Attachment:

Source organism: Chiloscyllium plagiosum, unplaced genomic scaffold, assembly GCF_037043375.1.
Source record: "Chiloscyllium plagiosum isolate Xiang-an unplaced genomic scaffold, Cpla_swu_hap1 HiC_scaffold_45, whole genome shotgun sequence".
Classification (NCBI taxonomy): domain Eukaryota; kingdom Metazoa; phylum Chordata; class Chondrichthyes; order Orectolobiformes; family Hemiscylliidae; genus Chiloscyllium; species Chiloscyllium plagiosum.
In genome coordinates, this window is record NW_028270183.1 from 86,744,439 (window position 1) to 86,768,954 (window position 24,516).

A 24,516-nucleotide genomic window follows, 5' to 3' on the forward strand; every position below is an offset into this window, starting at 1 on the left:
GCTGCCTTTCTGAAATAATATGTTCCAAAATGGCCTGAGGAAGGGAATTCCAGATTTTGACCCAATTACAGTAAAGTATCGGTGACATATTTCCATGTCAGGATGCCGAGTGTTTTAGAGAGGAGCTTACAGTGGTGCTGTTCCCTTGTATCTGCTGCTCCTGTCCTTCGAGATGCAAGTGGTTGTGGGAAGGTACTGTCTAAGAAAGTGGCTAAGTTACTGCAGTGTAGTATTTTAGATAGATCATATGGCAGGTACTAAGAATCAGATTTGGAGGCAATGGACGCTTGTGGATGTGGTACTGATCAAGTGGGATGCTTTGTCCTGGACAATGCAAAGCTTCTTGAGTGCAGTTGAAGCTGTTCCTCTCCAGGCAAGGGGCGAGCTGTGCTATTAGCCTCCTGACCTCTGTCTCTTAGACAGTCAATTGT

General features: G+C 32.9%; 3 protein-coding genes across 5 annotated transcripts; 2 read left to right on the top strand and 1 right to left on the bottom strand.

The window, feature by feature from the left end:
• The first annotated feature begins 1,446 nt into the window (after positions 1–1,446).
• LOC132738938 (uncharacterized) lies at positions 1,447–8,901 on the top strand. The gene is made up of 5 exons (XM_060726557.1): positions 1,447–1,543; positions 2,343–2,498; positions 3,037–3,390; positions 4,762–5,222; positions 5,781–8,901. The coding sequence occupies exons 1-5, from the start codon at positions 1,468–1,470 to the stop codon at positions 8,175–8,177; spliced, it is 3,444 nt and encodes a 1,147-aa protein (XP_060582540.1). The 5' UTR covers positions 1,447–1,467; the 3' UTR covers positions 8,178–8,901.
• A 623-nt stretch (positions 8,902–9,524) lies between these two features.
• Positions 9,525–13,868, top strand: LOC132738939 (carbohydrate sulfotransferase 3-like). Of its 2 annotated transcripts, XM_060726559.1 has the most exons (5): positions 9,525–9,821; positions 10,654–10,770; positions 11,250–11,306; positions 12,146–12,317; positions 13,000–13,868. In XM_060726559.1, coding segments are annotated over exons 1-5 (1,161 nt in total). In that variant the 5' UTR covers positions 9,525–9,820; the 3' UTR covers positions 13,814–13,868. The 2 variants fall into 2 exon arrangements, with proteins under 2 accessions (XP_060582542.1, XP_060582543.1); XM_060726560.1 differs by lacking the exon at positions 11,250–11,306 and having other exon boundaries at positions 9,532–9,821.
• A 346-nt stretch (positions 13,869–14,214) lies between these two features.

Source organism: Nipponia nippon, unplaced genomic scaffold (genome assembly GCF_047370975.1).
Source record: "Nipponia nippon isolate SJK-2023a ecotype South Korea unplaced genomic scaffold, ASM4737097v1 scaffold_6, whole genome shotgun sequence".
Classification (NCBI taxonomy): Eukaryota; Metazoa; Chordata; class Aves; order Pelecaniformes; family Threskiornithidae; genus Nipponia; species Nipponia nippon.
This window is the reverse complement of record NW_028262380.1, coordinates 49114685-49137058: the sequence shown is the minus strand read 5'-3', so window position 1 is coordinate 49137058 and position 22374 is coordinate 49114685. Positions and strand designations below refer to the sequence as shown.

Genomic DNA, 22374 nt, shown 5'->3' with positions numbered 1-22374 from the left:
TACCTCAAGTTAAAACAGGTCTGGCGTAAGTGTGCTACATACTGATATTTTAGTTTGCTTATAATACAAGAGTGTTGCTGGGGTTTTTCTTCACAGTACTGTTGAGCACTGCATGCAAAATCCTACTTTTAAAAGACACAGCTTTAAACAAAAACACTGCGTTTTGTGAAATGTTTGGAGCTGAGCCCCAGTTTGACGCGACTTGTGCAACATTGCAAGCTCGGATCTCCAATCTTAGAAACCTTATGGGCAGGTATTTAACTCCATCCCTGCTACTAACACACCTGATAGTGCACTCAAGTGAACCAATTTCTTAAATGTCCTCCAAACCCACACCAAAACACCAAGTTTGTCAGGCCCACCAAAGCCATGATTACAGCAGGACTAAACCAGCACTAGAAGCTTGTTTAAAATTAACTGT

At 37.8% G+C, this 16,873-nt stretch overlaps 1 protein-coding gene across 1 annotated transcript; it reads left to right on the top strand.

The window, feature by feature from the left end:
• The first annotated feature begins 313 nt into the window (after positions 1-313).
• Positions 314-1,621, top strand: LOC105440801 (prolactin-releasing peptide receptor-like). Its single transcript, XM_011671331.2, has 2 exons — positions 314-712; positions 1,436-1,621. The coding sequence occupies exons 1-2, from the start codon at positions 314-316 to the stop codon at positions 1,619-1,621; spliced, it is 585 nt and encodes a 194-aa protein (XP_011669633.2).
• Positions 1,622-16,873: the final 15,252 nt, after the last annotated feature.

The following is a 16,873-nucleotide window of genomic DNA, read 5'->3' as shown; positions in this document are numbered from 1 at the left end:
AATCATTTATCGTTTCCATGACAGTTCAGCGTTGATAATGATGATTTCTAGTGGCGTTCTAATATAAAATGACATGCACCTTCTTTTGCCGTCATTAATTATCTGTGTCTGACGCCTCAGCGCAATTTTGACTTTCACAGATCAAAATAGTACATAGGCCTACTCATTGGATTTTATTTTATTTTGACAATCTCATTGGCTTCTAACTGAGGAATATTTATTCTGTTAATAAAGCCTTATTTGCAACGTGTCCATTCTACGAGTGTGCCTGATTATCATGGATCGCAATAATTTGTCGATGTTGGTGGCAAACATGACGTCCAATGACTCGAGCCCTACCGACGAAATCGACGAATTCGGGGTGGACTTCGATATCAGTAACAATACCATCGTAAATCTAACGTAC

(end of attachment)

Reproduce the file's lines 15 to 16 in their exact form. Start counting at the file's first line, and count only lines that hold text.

Source record: "Nipponia nippon isolate SJK-2023a ecotype South Korea unplaced genomic scaffold, ASM4737097v1 scaffold_6, whole genome shotgun sequence".
Classification (NCBI taxonomy): Eukaryota; Metazoa; Chordata; class Aves; order Pelecaniformes; family Threskiornithidae; genus Nipponia; species Nipponia nippon.